Dragon Ball is a huge franchise, with a ton of video game adaptations. A number of them have made their way to North America, but some have remained exclusive to Japan, like the Dragon Ball Heroes line of games. Originally a popular game in Japanese arcades featuring physical cards, this series made the jump to digital as well. Super Dragon Ball Heroes: World Mission marks the first time Bandai Namco have released an installment in the Heroes series outside Japan. Has that appeal transferred overseas with the international release?
World Mission is a specific beast, best for people who know Dragon Ball lore and can get extra enjoyment from the various references the game makes to the world and characters of the hit franchise. For example, knowing that a character is normally a non-combatant makes their game incarnation as an active fighter even more amusing (i.e. teenage Bulma stumbling into the fray with her laser gun). The more you know of Dragon Ball, the more you can appreciate the game. However, even someone with a passing knowledge of the long-running franchise can jump in.
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The game features a multitude of characters pulled from various eras and versions of Dragon Ball—ranging from Z to Super—and even more content via the various play modes. There's story mode, which shines when it breaks the fourth wall. It’s all about a Dragon Ball game spilling into a variation of the real world, prompting players to use crazily advanced technology to literally transform into their superpowered avatars, and fight off the dimension breaking threat. It’s a plot that pushes the more bizarre tones of the franchise into even goofier and meta territory. There are neat crossover and “what if?” scenarios like self-proclaimed speedsters Burter, Neiz, and Dyspo teaming up or an alliance between two alternate versions of Frieza.
Then there’s arcade mode, with a bunch of missions that follow different arcs. They include adaptations of previous storylines in the franchise like the Battle of Gods film, and lesser-known stories like the struggle against the demon goddess Towa. There’s even an alternate universe story that features Dragon Ball characters as if they were office workers, suits included.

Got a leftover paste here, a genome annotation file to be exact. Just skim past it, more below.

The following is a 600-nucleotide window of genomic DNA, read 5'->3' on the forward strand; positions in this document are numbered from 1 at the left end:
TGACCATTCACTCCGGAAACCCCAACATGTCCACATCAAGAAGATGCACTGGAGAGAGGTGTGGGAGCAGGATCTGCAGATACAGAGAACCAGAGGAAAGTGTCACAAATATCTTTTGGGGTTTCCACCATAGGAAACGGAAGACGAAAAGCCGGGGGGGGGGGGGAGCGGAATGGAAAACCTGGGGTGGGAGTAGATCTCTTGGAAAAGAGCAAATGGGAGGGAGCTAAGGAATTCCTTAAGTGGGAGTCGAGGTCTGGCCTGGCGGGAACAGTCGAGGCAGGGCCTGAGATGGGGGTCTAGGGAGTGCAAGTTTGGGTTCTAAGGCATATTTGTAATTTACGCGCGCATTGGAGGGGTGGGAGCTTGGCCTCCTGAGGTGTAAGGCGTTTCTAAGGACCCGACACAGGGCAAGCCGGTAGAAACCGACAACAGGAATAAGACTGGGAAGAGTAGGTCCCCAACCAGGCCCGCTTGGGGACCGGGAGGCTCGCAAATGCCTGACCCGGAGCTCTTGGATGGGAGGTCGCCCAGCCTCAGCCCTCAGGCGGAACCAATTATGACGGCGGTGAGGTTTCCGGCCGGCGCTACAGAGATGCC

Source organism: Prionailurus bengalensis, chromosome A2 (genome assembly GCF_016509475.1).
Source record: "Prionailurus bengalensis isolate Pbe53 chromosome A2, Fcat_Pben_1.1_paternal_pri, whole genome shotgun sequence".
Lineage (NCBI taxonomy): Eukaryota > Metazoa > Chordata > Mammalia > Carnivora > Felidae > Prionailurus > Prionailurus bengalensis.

For people not as interested in the entirety of lore spread across various media, World Mission offers a solid enough gameplay experience in its combat system, though with some hiccups. While most Dragon Ball games are naturally fighting games, the Heroes series approaches combat a little differently. Fights play out like a turn-based card game. There are still all the iconic kicks, punches, blocks, and ki blasts like the classic Kamehameha wave, but they’re not done in real time.
World Mission is no FighterZ, but it captures the feel of Dragon Ball in a different way. It’s more reminiscent of Dragon Ball Fusions on 3DS, which also has more turn-based combat. Besides offering something different, the addition of turn-based combat emphasizes another aspect of Dragon Ball's sheer spectacle. The shonen series often features larger than life, highly stylized action. While FighterZ largely captures Dragon Ball at its most swiftly frenetic (outside of drawn-out super attacks), World Mission slows down the action a bit to take in more of the stylized steps of every layered assault. While FighterZ lets you embody and become the characters in action, World Mission gives you the feeling of sitting back and watching an episode or movie of Dragon Ball after you’ve personally and successfully set it all into motion.
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Both styles can entertain in different ways. World Mission provides a pretty good mix of a digital card game, turn-based tactics, and Dragon Ball content. However, the game has its flaws. Sometimes World Mission just looks wonky in its animation. Still, the graphics overall are fine, if not spectacular. The colors are bright and character models are structurally sound enough. On the other hand, the 2D card illustrations generally look good.
While there are various little issues and details in the game’s very involved combat system, there is one major mechanic that is possibly the most critical. Battle in World Mission can lead to theatrical shows of Dragon Ball spectacle, but the quick time events the player often has to do to trigger them aren’t the most enjoyable. These quick time events are called Charge Impact battles, and they largely boil down to determining if your team can fully attack or block.
Charge Impact may not be for everyone and can come off as irritating and frustrating. It takes the form of a moving meter, and the player has to hit the button when it’s nearly full to win a Charge Impact battle. It’s a mechanic that is basically about whether the player can hit the button once at the right time or not, feeling more like chance than skill most of the time. This can turn especially aggravating during close fights where victory hinges on whether you can deal more damage or preserve the last of your HP.